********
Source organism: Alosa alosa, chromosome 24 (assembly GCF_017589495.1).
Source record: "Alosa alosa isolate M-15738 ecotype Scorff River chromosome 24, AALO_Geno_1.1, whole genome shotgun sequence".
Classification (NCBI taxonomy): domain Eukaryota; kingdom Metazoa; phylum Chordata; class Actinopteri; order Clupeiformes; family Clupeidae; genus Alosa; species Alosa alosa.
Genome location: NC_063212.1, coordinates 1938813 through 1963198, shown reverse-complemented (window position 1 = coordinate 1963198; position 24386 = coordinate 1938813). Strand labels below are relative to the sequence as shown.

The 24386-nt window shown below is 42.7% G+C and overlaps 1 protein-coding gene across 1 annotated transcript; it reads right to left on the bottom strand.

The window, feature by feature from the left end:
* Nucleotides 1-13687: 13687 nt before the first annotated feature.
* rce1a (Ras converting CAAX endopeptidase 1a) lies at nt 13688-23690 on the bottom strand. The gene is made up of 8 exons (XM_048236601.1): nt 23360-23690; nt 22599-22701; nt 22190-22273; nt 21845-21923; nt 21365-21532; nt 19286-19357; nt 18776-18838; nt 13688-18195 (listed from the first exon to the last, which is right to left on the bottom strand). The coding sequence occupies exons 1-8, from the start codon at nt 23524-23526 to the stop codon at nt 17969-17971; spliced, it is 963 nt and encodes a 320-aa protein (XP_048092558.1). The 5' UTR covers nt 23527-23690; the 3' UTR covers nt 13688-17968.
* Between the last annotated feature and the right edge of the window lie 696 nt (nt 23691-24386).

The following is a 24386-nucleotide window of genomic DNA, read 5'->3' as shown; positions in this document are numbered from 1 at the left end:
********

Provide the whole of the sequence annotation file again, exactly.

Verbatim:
Source organism: Alosa alosa, chromosome 24 (assembly GCF_017589495.1).
Source record: "Alosa alosa isolate M-15738 ecotype Scorff River chromosome 24, AALO_Geno_1.1, whole genome shotgun sequence".
Classification (NCBI taxonomy): domain Eukaryota; kingdom Metazoa; phylum Chordata; class Actinopteri; order Clupeiformes; family Clupeidae; genus Alosa; species Alosa alosa.
Genome location: NC_063212.1, coordinates 1938813 through 1963198, shown reverse-complemented (window position 1 = coordinate 1963198; position 24386 = coordinate 1938813). Strand labels below are relative to the sequence as shown.

The 24386-nt window shown below is 42.7% G+C and overlaps 1 protein-coding gene across 1 annotated transcript; it reads right to left on the bottom strand.

The window, feature by feature from the left end:
* Nucleotides 1-13687: 13687 nt before the first annotated feature.
* rce1a (Ras converting CAAX endopeptidase 1a) lies at nt 13688-23690 on the bottom strand. The gene is made up of 8 exons (XM_048236601.1): nt 23360-23690; nt 22599-22701; nt 22190-22273; nt 21845-21923; nt 21365-21532; nt 19286-19357; nt 18776-18838; nt 13688-18195 (listed from the first exon to the last, which is right to left on the bottom strand). The coding sequence occupies exons 1-8, from the start codon at nt 23524-23526 to the stop codon at nt 17969-17971; spliced, it is 963 nt and encodes a 320-aa protein (XP_048092558.1). The 5' UTR covers nt 23527-23690; the 3' UTR covers nt 13688-17968.
* Between the last annotated feature and the right edge of the window lie 696 nt (nt 23691-24386).

The following is a 24386-nucleotide window of genomic DNA, read 5'->3' as shown; positions in this document are numbered from 1 at the left end: